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Harford council members surprised by security policy

New Harford County council president Richard Slutzky on Tuesday defended his proposal that would create a roadblock between constituents and elected representatives within council chambers.

During a regular meeting of the council in Bel Air, Slutzky explained his stance, citing security as the primary reason why he would prefer that residents and media be barred from approaching the dais after meetings adjourn.

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"At this time it is our intent that unless invited by the council we recommend that neither the press nor the citizens approach the dais at the end of a council meeting and councilmembrs are free to leave the dais" if they want, Slutzky said.

The availability issue, revealed along with the introduction of a council spokesperson, created a stir in the community.

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On Tuesday, though, Slutzky's colleagues — left out of the communication loop on the announcements — found themselves apologizing for the proposal, and backing away from the council president's stance to limit public access to council.

Slutzky suggested Tuesday that the announcements of an enhanced security protocol, as well as a new communications staffer, could have been handled better.

"Perhaps it would have been a wiser strategy to have done these two things separately, but they actually came up together in a variety of conversations," Slutzky said.

Councilman Chad Shrodes said he had a "nice conversation" with Slutzky Tuesday in which Slutzky "promised not to surprise me anymore."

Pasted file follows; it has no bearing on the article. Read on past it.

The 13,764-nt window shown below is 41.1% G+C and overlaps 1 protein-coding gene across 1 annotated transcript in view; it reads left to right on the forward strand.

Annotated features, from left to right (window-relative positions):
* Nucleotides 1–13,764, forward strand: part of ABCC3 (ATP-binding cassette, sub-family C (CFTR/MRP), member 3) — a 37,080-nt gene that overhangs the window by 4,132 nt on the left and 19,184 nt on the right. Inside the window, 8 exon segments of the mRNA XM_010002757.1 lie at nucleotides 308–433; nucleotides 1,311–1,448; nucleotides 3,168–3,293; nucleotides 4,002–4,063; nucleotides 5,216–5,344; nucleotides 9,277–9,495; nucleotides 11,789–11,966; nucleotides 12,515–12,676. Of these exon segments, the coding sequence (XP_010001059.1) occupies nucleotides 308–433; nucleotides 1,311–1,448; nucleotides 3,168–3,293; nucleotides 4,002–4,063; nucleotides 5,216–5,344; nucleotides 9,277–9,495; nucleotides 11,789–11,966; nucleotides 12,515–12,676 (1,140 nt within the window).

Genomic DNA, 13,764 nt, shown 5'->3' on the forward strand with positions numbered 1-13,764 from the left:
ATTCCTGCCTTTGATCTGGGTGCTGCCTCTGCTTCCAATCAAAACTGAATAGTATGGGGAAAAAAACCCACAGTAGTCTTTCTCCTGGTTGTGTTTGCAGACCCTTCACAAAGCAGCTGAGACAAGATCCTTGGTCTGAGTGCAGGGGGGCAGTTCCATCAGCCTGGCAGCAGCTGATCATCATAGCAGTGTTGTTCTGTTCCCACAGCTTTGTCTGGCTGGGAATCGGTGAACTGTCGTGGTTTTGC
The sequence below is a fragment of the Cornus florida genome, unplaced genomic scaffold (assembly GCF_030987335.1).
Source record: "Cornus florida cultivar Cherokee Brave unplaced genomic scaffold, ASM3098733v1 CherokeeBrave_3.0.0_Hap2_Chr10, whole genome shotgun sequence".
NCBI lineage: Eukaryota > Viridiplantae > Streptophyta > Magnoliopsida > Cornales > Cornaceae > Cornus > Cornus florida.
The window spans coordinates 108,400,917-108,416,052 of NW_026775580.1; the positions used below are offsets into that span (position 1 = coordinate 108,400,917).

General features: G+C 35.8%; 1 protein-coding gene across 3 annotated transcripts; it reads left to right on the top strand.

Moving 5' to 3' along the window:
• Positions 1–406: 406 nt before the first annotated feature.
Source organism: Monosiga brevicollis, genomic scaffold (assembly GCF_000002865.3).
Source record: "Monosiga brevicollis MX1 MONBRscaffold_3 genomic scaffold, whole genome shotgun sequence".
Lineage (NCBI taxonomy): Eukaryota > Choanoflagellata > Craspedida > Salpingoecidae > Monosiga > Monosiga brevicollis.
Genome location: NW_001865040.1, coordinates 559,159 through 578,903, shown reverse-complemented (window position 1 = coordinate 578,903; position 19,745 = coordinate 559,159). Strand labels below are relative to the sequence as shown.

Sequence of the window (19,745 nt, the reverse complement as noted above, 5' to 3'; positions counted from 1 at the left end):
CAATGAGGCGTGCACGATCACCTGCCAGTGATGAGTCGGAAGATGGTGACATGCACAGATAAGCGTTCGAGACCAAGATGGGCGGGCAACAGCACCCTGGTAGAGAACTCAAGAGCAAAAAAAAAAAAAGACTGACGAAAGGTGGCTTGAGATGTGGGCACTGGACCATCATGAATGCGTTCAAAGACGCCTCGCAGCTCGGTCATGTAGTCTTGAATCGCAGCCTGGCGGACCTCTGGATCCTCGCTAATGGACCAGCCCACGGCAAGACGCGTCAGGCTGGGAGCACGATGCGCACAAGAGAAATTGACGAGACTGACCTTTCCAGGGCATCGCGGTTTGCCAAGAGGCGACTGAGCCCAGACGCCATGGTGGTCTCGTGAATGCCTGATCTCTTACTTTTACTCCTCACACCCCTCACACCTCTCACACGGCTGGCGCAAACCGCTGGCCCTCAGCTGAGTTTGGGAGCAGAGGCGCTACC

"Just like many of you I didn't know about the policy until it was already out there," Shrodes said. "That's not good."

Shrodes and Councilman Jim McMahan agreed they would make themselves available to constituents and media by stepping down from the dais at the end of meetings.

"I am just as available today as I was yesterday," McMahan said.

Councilman Patrick Vincenti, elected in November to his first term, is ammenable to keeping communications open.

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"Bottom line is, we're an extension of our constitutents. It's as simple as that. If you need us you know how to get ahold of us," he said.

Fellow newcomer Curtis Beulah said he hopes residents in his district feel comfortable in approaching him.

"I have no boss here. I answer to the citizens," he said.

As for the safety zone around the dais, Beulah added, "at this time I just don't see a need for it. Maybe I can be convinced otherwise."

As for how the word got to the council members, Beulah said: "This is not a dictatorship. This is a team effort."

New councilman Mike Perrone said, "I think we need to look at that whole topic a little more critically." He added that, despite inherent risks serving as public officials, "We all chose to do this of our own free will."

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Perrone said he was fine with the use of metal detectors and security, which is deployed in the form of uniformed Harford County Sheriff's deputies at the Bel Air chambers.

Councilman Joe Woods said he has no problem with constituents calling him but agreed with the notion that the bench should be off limits during meetings.

"I do understand we don't want people approaching the dais during the meeting because of concerns and I think if we continue with that, we're fine," he said.

After the meeting, all council members ventured out into the audience and were easy to approach.

Sherrie Johnson, the newly-appointed council spokeswoman who transferred from the county executive's office, offered herself as a resource for talking to specific council members. She also said she was bombarded by calls from residents Tuesday on the issue.

Slutzky defended Johnson's new position, saying that he and other council members are often contacted during vacation and holidays and residents and media are "distressed" about why they don't get prompt responses.

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"The intent was to become more efficient and effective in managing the requests for information," he said.

He added that council members work independently and can do what they want regarding how they approach citizens and the press in the chambers.


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